Lessons Learned Part I – Ten Takeaways From 25 Years in Brokerage

Lessons Learned Part I

Posted: February 2, 2017 by Paul Cohen, Regional Director

LESSONS LEARNED PART I – TEN TAKEAWAYS FROM 25 YEARS IN BROKERAGE

Before retiring from CBRE (while I still had hair) my team had a twenty plus percent market share in the non-institutional Miami Office and Industrial investment sales market. Here are some things I learned over twenty-five years in the Commercial Real Estate business:

  1. Less is More: It’s better to be a specialist in a particular area or a product-type than a generalist. However, make sure the marketspace can support you and your team. I made this mistake early in my career. I decided that I was going to be the Condo King (warehouse condo’s) and started doing deals until I realized that I would have to sell 100 deals a year to make decent money.  I switched to investment sales!
  2. Limit Dry Humping: When you’re a young and hungry broker, there is a tendency to work on deals that have very little chance of success. We used to call this “Dry Humping” – a term I coined from observing my neighbor’s dog! Seasoned brokers have amazing instincts regarding what deals (and people) will close. New brokers often spend time with the “Nigerian prince” no one has heard of who needs somewhere to park their money and your social security #. Time is valuable. Use it wisely.
  3. Needle in a Haystack: Imagine a triangle. At the base is the price that most qualified buyers will pay for a property. At the apex is the max price that someone will pay. Your job is to find that one buyer at the top.  The proverbial needle in a haystack. Most brokers can find the usual suspects. I once sold an office building that was converted to a hotel by a Venezuelan airline through a Russian residential broker. Had I spent much more time on it, my team would have accused me of dry humping, but somehow it got done. Outliers exist.
  4. Pick Your Clients: At first you have to work with every seller but as your practice grows figure out who are the clients that you like and who you can help and look for more clients like that. You’ll be surprised to discover that your top clients are remarkably similar.
  5. Third Broker: Often sellers believe their properties are worth much more than buyers do. Be willing to turn down those assignments. Not only will you not make money with an unrealistic seller, but you may damage your reputation and worse, you will send a message to other sellers that their properties are worth more than they are. Sometimes “It’s better to be the first son, second wife, and third broker”.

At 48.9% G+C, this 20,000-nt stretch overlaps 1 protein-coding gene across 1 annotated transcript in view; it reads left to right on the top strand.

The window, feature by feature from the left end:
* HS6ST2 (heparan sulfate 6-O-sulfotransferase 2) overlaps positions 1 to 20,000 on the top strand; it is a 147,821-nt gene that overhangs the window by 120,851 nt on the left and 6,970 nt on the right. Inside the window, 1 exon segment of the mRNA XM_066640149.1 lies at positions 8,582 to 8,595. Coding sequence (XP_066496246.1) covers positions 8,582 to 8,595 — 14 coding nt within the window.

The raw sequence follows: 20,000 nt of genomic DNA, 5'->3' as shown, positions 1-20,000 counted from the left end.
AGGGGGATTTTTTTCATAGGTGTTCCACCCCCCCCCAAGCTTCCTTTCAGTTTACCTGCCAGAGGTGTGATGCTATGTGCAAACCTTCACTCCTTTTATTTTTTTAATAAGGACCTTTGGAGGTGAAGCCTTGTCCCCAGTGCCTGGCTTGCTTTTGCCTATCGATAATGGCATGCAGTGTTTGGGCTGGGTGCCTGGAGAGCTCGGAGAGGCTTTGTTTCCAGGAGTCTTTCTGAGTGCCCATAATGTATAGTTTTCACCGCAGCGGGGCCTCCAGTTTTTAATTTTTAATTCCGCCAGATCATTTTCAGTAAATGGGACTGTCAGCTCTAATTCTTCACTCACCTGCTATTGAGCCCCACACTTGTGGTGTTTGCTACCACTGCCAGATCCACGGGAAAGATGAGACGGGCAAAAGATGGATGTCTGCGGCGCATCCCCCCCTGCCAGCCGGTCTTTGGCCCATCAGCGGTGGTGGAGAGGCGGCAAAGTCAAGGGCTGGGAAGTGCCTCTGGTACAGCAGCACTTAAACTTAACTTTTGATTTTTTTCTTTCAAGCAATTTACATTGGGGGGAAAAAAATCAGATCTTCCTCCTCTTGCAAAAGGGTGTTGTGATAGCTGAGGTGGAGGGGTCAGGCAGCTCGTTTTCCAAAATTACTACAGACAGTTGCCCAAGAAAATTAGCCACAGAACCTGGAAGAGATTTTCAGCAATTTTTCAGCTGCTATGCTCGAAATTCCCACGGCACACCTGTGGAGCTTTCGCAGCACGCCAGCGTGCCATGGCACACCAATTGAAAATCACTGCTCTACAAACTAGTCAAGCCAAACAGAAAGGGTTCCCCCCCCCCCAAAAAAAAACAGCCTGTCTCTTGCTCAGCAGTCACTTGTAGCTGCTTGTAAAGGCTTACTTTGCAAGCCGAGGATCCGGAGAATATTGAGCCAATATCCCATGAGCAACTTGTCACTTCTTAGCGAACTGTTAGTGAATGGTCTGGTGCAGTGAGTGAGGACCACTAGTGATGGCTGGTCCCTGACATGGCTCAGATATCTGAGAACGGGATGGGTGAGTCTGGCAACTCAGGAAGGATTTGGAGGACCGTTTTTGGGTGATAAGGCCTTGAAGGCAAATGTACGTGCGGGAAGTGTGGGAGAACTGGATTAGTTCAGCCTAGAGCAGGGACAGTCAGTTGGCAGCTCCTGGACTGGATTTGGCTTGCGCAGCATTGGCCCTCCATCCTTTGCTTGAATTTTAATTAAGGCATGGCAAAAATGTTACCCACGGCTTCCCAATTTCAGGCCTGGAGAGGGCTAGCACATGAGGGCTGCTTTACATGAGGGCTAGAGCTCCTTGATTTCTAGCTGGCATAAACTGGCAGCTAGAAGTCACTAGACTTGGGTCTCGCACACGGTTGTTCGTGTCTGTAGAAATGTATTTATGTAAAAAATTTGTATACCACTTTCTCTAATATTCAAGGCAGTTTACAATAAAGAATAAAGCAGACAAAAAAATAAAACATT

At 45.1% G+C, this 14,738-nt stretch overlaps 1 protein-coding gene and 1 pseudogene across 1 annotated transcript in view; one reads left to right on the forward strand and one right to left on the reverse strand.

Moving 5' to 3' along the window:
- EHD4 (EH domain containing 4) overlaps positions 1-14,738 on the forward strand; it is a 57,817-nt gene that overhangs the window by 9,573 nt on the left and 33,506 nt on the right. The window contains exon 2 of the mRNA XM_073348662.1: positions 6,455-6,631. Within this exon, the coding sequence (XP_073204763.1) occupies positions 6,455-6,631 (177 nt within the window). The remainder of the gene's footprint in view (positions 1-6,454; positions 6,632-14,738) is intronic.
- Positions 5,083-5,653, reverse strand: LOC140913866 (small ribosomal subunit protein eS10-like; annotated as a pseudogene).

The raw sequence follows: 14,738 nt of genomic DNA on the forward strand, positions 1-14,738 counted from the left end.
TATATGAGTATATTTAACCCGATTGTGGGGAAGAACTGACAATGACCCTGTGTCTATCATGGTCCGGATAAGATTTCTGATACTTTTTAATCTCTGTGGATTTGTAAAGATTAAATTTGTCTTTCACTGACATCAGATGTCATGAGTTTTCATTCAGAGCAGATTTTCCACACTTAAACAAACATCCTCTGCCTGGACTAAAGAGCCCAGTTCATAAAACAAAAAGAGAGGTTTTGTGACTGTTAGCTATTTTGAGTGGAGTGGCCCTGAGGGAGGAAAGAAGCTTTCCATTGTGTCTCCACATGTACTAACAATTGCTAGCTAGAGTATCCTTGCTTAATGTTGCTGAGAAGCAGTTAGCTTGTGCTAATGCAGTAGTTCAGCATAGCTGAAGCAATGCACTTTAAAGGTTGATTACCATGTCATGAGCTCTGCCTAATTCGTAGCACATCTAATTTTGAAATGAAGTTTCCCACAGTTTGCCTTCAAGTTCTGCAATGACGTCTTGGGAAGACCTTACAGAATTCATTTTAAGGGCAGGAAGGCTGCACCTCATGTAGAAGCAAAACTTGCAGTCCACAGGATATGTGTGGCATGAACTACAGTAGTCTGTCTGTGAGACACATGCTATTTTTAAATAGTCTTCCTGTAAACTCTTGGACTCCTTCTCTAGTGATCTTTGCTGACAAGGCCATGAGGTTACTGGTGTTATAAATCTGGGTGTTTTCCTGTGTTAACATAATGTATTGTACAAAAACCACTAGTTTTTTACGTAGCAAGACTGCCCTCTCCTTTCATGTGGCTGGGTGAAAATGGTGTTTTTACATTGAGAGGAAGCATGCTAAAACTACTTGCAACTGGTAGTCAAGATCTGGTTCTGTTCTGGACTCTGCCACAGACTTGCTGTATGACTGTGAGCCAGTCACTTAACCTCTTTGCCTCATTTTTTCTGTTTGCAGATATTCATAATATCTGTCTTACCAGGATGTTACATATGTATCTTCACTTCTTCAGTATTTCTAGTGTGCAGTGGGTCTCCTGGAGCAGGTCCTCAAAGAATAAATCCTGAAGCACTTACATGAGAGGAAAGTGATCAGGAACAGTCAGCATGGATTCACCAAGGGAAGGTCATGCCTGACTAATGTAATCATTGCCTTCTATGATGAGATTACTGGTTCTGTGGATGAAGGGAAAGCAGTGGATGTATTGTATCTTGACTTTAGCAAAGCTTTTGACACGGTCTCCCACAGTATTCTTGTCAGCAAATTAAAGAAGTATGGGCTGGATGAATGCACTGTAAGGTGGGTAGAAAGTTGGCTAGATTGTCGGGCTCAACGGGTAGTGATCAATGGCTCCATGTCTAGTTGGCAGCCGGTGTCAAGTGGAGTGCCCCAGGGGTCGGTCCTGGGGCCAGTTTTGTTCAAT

6. There’s no “I” in Team: Assemble a team with complimentary skills and personalities. Be honest about your strengths and weaknesses. If you are an ADHD type broker, partner with an analytical organized introvert. A well-organized team of five can sometimes outperform entire firms of twenty.
  7. Sales and Marketing:  Most brokers get the sales aspect of brokerage, but many neglect marketing. You aren’t just marketing properties, you are marketing yourself to sellers. Develop a plan to keep front of mind with your target audience. Market yourself and market your deals. Some brokers are great at sourcing business and some are great at executing business. If you aren’t both, consider finding a partner to work with.
  8. Don’t Throw Up: When you meet with a potential client for the first time, spend more time asking questions and listening. Way too many brokers walk into meetings and “throw up” on the client. What does the client really need?  Don’t assume.
  9. Got to Have Some to Get Some: I think this translates to many areas of our lives; like jobs and dating, but in real estate you need to have a lot going on to get more listings. Once you get to a “tipping point” (see book by Gladwell) in your market space (about 20%) sellers will start calling you.
  10. Have Fun: It’s hard to maintain a high-level without having a bit of fun now and again.  We had a foosball table in the break room. When the company made us remove it we invented the game of Coastee. It was a fun way to unwind at the end of the day and built team camaraderie.

What advice would you like to share?  Send us your thoughts and we’ll put it in the next post.

Paul Cohen

Paul Cohen, Regional DirectorPaul Cohen is a Regional Director with CREXi based in the firm’s Miami office and focused on business development in the southeast. Prior to joining CREXi, Cohen was a Managing Director specializing in investment sales and equity raises at Cohen Financial, a national debt and equity advisor. Prior to Cohen Financial, Paul owned and operated his own independent real estate firm following a 12-year tenure at CBRE where Cohen was a Senior Vice President and led the Private Client Group in Miami-Dade County with a specialty in office and industrial investment sales.  Email Paul

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